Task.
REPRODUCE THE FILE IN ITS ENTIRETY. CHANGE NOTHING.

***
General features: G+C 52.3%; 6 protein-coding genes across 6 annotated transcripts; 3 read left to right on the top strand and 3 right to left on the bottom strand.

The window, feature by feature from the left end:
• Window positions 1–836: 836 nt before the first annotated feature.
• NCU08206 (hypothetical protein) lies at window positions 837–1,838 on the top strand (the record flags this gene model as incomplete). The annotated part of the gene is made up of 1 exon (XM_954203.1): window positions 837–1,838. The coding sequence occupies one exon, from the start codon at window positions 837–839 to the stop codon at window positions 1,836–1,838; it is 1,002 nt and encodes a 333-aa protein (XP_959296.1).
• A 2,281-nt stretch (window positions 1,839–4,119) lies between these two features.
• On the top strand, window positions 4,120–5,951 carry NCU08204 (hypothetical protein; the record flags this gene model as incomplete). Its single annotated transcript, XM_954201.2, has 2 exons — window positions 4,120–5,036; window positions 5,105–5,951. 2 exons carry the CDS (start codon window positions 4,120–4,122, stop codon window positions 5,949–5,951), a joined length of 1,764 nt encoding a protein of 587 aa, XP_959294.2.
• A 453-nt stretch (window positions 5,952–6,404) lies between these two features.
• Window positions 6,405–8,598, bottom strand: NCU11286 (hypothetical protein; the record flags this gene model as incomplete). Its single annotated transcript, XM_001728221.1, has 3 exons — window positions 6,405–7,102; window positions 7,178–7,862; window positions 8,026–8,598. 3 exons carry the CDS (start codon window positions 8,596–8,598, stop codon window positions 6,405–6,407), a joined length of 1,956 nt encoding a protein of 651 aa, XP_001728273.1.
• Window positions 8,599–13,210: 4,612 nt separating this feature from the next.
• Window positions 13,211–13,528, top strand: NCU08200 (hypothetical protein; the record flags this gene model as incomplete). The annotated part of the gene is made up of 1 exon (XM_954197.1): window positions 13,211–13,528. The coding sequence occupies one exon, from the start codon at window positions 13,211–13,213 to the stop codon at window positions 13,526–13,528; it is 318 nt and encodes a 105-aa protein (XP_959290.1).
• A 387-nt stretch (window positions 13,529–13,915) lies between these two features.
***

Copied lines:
General features: G+C 52.3%; 6 protein-coding genes across 6 annotated transcripts; 3 read left to right on the top strand and 3 right to left on the bottom strand.

The window, feature by feature from the left end:
• Window positions 1–836: 836 nt before the first annotated feature.
• NCU08206 (hypothetical protein) lies at window positions 837–1,838 on the top strand (the record flags this gene model as incomplete). The annotated part of the gene is made up of 1 exon (XM_954203.1): window positions 837–1,838. The coding sequence occupies one exon, from the start codon at window positions 837–839 to the stop codon at window positions 1,836–1,838; it is 1,002 nt and encodes a 333-aa protein (XP_959296.1).
• A 2,281-nt stretch (window positions 1,839–4,119) lies between these two features.
• On the top strand, window positions 4,120–5,951 carry NCU08204 (hypothetical protein; the record flags this gene model as incomplete). Its single annotated transcript, XM_954201.2, has 2 exons — window positions 4,120–5,036; window positions 5,105–5,951. 2 exons carry the CDS (start codon window positions 4,120–4,122, stop codon window positions 5,949–5,951), a joined length of 1,764 nt encoding a protein of 587 aa, XP_959294.2.
• A 453-nt stretch (window positions 5,952–6,404) lies between these two features.
• Window positions 6,405–8,598, bottom strand: NCU11286 (hypothetical protein; the record flags this gene model as incomplete). Its single annotated transcript, XM_001728221.1, has 3 exons — window positions 6,405–7,102; window positions 7,178–7,862; window positions 8,026–8,598. 3 exons carry the CDS (start codon window positions 8,596–8,598, stop codon window positions 6,405–6,407), a joined length of 1,956 nt encoding a protein of 651 aa, XP_001728273.1.
• Window positions 8,599–13,210: 4,612 nt separating this feature from the next.
• Window positions 13,211–13,528, top strand: NCU08200 (hypothetical protein; the record flags this gene model as incomplete). The annotated part of the gene is made up of 1 exon (XM_954197.1): window positions 13,211–13,528. The coding sequence occupies one exon, from the start codon at window positions 13,211–13,213 to the stop codon at window positions 13,526–13,528; it is 318 nt and encodes a 105-aa protein (XP_959290.1).
• A 387-nt stretch (window positions 13,529–13,915) lies between these two features.